Posted by: Clarence Smith | February 21, 2007 11:05 AM

Welcome home and Thank You for your service to our great country.

Posted by: James K | February 21, 2007 12:09 PM

Welcome home, Bert. Thank you not only for your service to the country, but also for taking the time to share the story of your deployment with the bigger public. You became for me the human face of the Army in Iraq, and you made me proud of you and all your fellow soldiers.

God bless you and all of your comrades as you return to your families and civilian lives. Salute!

Posted by: Brian Smith (onetime soldier) | February 21, 2007 12:37 PM

Thanks for your service to the country, just wish everyone on Capitol Hill felt the same way. God bless you and every serviceman.

Posted by: YankeeStation1967 | February 22, 2007 11:44 AM

I had not given a thought to the make-up of the Administration except for the President, Vice and State. The article titled We Need a Few Good Citizens was a
great awakening to something I have feared.
Namely, the military industrial complex.
I find it ironic also that the President who avoided combat by joining the National Guard now uses that guard to wage war. This is depriving the individual states of their own military needs.

Posted by: Richard I. Learned | February 23, 2007 11:13 AM

Yes, welcome home. Thank you for your efforts. Hopefully, you are in one piece both physically and mentally.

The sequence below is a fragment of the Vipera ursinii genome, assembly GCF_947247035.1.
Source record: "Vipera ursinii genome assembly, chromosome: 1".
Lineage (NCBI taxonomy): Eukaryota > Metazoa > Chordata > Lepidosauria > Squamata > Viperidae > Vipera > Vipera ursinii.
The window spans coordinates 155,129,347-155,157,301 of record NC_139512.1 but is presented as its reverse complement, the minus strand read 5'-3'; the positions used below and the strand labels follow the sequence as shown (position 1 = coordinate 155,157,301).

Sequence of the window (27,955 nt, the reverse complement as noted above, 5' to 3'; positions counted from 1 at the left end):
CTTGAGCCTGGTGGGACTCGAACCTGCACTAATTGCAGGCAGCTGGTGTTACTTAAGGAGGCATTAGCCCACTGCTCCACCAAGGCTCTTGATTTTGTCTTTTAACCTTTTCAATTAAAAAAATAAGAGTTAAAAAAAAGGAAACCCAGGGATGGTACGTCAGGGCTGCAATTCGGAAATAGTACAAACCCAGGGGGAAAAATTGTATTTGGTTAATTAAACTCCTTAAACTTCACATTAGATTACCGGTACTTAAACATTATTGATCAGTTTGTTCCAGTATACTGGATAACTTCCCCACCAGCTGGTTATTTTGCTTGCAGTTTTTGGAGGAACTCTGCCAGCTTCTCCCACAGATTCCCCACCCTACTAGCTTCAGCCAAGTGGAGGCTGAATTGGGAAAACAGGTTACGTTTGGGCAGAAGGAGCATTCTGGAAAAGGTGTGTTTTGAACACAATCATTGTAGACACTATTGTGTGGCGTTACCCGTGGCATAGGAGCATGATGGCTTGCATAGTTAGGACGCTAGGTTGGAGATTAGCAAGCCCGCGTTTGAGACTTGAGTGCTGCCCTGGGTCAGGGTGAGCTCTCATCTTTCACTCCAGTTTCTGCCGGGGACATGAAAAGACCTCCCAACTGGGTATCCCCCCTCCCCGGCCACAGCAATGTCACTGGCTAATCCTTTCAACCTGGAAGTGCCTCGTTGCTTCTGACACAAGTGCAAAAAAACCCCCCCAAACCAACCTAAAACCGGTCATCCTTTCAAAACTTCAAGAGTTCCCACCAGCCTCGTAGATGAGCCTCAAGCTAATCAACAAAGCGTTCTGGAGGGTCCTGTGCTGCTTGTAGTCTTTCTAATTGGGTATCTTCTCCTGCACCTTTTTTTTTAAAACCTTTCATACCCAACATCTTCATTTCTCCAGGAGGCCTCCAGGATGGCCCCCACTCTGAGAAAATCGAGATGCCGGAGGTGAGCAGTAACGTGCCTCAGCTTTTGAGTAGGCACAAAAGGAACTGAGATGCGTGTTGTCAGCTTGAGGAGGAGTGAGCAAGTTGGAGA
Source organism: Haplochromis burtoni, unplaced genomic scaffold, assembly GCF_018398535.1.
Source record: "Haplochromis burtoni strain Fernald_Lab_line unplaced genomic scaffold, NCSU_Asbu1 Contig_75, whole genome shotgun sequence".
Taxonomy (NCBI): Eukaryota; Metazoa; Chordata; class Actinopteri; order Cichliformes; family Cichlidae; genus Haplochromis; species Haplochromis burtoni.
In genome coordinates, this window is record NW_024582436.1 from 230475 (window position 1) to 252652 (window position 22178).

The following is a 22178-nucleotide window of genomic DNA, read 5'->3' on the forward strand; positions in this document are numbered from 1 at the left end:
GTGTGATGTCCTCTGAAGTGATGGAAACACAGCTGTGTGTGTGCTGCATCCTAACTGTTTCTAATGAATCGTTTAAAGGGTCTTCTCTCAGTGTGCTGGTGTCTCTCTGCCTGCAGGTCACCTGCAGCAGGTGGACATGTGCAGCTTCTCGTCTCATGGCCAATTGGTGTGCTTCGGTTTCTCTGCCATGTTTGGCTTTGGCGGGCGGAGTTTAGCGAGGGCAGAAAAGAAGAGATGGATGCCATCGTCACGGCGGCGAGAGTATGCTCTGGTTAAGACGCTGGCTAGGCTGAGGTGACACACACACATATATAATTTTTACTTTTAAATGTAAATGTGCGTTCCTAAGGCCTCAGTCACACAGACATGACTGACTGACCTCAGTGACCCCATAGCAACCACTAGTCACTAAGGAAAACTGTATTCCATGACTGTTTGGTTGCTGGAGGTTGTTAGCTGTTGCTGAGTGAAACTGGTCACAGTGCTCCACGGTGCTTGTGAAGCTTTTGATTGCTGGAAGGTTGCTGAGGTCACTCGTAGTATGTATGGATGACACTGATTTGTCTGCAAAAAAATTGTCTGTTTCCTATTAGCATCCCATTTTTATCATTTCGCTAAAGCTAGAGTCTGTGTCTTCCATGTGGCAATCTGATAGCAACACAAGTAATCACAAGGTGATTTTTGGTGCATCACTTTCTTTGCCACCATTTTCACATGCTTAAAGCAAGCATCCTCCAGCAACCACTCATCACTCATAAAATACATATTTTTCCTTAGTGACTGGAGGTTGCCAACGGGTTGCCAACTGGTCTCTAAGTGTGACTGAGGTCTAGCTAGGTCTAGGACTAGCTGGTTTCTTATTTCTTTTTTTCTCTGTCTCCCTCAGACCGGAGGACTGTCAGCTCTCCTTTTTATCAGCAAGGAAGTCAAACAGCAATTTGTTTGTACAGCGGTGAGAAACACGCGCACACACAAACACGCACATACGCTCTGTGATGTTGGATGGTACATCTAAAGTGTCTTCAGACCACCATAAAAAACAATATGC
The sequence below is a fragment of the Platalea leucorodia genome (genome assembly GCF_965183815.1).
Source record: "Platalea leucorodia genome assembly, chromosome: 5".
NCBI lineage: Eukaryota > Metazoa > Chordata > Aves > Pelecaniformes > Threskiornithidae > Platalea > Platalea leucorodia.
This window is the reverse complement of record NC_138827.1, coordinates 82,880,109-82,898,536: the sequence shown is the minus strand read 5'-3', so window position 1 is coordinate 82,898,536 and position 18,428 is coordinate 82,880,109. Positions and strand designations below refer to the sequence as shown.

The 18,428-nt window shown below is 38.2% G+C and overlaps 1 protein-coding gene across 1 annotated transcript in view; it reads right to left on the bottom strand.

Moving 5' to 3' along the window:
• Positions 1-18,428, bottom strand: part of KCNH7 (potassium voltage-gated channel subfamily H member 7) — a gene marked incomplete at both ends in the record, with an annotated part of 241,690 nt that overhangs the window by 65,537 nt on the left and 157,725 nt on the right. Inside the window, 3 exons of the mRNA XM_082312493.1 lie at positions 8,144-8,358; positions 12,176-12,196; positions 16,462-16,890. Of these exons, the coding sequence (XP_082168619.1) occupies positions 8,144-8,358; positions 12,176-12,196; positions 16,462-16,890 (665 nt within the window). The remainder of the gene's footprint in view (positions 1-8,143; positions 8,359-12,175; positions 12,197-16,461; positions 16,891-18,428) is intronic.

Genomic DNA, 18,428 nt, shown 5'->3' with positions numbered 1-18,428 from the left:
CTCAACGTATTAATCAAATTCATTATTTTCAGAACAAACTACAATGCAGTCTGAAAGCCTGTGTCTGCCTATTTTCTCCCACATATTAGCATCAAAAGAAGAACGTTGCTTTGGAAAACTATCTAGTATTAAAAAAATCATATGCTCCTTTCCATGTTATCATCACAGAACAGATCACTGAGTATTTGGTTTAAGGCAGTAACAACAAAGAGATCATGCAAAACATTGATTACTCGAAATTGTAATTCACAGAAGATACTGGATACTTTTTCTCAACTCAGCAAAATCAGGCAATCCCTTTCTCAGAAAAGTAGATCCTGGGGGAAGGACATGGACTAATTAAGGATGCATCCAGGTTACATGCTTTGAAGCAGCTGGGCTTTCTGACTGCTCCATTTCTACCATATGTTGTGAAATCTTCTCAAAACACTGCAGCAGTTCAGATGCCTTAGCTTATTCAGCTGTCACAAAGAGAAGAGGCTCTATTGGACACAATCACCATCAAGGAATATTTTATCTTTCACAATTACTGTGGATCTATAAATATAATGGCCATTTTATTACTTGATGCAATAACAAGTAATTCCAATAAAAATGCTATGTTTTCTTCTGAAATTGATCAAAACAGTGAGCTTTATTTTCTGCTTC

And, hopefully, you can now get started on doing something productive and rewarding for yourself and yours rather than participating further in this useless nonsense in Iraq.

Posted by: Currencia | February 23, 2007 04:21 PM

Enjoy your freedom

Posted by: ralphdkendrick | February 26, 2007 06:28 AM


Posted by: ralphdkendrick | February 26, 2007 06:44 AM

Many thanks for your service, and I hope you return home without many of the emotional disorders experienced by so many troops.

Hope you can return to civilian life easily and without too many issues. And we hope you're not asked to go back.

Posted by: pacman | February 27, 2007 05:58 PM

I live four miles from Ft. Dix and as a dependent of retired military personnel, I wander among all of you, in your various forms of transit. I do not know any of you and yet I feel like I know all of you personally. When we first began this war, I would not look any of you in the face, because I might not ever see you again. But now I look at you and am thankful you went or are going. Because of you, I do not have to worry about 'them' busting down my door and taking what they want....like my freedom. God Bless You.

Posted by: Mary Villano - JERSEY ANGEL, Jacobstown, New Jersey | March 2, 2007 09:51 AM

Ref GO #1: While I can feel the returnees frustrations at remaining under control, I also consider the possible effects of a "kegger" among a bunch of guys and, probably, gals, who are far from "decompressed", and in many ways are "repressed". The angers, grudges, interpersonal irritations, and subconscious aggressions of a year or more in high stress allowed uninhibited expression by the effects of alcohol do not present a pretty picture. Critics should really think matters over more carefully before getting all lathered up over apparent injustice or stupidity.

Posted by: | March 3, 2007 01:58 PM

The comments to this entry are closed.


© 2007 The Washington Post Company